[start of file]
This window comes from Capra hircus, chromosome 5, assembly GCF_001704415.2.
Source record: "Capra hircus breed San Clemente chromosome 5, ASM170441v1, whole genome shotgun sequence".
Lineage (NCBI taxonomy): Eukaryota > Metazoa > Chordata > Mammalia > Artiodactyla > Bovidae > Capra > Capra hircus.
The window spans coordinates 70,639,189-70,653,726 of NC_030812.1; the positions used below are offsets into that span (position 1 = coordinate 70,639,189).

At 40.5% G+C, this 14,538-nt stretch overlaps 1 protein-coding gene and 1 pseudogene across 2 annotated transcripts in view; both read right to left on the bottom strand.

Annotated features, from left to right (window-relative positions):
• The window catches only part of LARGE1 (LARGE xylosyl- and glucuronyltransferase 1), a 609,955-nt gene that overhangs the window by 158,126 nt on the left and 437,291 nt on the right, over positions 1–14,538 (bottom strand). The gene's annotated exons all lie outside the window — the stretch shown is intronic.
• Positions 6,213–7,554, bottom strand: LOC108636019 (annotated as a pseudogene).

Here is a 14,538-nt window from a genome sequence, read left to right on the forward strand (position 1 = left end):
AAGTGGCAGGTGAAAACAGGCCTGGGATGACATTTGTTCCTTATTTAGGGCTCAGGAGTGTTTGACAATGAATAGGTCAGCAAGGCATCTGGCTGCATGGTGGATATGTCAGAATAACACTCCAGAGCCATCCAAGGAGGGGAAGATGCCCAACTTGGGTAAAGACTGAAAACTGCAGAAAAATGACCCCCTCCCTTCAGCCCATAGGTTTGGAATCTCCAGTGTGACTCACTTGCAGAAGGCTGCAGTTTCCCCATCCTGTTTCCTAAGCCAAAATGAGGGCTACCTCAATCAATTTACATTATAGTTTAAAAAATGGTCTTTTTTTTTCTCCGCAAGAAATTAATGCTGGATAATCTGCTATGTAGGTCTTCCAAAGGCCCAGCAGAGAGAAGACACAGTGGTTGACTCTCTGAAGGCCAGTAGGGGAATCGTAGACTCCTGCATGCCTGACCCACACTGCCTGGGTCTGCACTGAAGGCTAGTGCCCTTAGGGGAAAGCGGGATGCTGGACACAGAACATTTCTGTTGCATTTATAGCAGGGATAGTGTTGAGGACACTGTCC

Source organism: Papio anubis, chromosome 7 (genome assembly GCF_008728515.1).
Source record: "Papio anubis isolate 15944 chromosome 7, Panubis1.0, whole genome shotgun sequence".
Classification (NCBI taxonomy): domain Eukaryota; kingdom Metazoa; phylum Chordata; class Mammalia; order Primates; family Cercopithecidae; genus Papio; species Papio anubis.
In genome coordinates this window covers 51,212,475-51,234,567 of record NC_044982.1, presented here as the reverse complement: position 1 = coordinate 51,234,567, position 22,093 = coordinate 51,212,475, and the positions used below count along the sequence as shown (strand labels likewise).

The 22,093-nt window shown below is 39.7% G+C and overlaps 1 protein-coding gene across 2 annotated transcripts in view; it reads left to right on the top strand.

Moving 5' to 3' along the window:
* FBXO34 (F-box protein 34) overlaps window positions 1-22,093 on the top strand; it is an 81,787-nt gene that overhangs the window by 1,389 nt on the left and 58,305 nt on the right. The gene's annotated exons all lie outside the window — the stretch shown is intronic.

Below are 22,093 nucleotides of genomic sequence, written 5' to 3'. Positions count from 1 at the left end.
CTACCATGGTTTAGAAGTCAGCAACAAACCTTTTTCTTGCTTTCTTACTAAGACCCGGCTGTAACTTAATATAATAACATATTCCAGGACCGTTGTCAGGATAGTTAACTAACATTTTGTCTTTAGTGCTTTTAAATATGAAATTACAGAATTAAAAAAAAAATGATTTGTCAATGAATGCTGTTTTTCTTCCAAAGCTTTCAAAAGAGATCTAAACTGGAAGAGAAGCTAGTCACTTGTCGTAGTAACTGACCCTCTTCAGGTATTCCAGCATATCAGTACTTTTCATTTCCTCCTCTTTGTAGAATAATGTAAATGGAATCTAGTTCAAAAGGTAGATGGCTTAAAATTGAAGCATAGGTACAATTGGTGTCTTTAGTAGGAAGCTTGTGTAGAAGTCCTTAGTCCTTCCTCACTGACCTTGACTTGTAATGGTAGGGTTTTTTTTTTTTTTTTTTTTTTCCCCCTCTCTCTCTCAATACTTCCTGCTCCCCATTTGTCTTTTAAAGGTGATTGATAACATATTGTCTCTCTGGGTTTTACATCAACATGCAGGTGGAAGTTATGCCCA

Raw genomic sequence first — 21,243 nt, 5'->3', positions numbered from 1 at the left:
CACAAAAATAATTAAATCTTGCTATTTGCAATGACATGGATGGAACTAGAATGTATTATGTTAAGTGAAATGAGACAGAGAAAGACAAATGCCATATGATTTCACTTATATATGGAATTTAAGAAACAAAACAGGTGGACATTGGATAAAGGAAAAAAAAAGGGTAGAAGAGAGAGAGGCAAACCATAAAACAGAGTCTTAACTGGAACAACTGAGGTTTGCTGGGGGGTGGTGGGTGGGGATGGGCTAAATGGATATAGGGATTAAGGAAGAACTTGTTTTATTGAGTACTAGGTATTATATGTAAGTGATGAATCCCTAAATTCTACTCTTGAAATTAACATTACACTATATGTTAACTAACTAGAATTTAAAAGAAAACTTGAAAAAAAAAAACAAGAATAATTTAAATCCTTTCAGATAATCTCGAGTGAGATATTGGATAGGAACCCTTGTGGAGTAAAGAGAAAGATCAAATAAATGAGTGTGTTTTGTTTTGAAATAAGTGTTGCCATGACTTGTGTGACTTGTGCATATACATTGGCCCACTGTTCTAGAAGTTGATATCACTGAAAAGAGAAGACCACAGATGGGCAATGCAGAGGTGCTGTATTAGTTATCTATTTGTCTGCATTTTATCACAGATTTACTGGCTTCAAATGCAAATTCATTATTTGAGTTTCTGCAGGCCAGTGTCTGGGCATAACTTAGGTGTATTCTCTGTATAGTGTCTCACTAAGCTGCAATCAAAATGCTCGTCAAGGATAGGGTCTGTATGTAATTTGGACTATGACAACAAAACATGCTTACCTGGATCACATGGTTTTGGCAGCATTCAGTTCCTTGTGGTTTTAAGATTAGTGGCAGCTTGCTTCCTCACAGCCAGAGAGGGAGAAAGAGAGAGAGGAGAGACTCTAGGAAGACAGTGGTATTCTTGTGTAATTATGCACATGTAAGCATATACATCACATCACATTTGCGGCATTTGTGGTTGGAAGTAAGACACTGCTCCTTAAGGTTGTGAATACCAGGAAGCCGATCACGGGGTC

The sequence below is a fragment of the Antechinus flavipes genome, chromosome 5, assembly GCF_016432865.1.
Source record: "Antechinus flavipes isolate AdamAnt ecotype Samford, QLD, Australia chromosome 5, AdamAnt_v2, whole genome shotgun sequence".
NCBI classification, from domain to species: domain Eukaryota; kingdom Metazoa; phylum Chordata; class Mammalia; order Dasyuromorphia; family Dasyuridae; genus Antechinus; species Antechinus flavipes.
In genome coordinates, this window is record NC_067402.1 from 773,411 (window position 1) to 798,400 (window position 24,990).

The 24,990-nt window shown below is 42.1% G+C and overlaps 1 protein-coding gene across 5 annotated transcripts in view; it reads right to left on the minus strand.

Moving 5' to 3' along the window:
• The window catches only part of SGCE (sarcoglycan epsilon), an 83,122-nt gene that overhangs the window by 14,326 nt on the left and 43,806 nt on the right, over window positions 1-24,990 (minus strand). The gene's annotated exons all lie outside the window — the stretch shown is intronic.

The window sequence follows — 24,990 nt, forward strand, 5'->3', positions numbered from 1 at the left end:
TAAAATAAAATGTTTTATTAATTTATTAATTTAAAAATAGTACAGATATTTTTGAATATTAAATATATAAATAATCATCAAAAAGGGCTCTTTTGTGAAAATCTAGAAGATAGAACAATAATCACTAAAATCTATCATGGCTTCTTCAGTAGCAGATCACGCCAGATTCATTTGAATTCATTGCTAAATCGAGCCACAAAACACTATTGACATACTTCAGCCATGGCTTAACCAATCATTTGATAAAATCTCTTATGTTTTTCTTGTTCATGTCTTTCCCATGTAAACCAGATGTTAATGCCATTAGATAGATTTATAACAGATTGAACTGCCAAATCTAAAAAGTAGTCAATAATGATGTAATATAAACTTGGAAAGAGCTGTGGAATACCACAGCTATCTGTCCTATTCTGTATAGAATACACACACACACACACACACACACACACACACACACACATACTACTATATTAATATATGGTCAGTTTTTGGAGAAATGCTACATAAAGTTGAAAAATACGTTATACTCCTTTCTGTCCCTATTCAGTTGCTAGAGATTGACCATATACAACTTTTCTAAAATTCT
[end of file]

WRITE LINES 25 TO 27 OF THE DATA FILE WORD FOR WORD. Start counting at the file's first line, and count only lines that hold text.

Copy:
In genome coordinates, this window is record NC_067402.1 from 773,411 (window position 1) to 798,400 (window position 24,990).

The 24,990-nt window shown below is 42.1% G+C and overlaps 1 protein-coding gene across 5 annotated transcripts in view; it reads right to left on the minus strand.

Moving 5' to 3' along the window: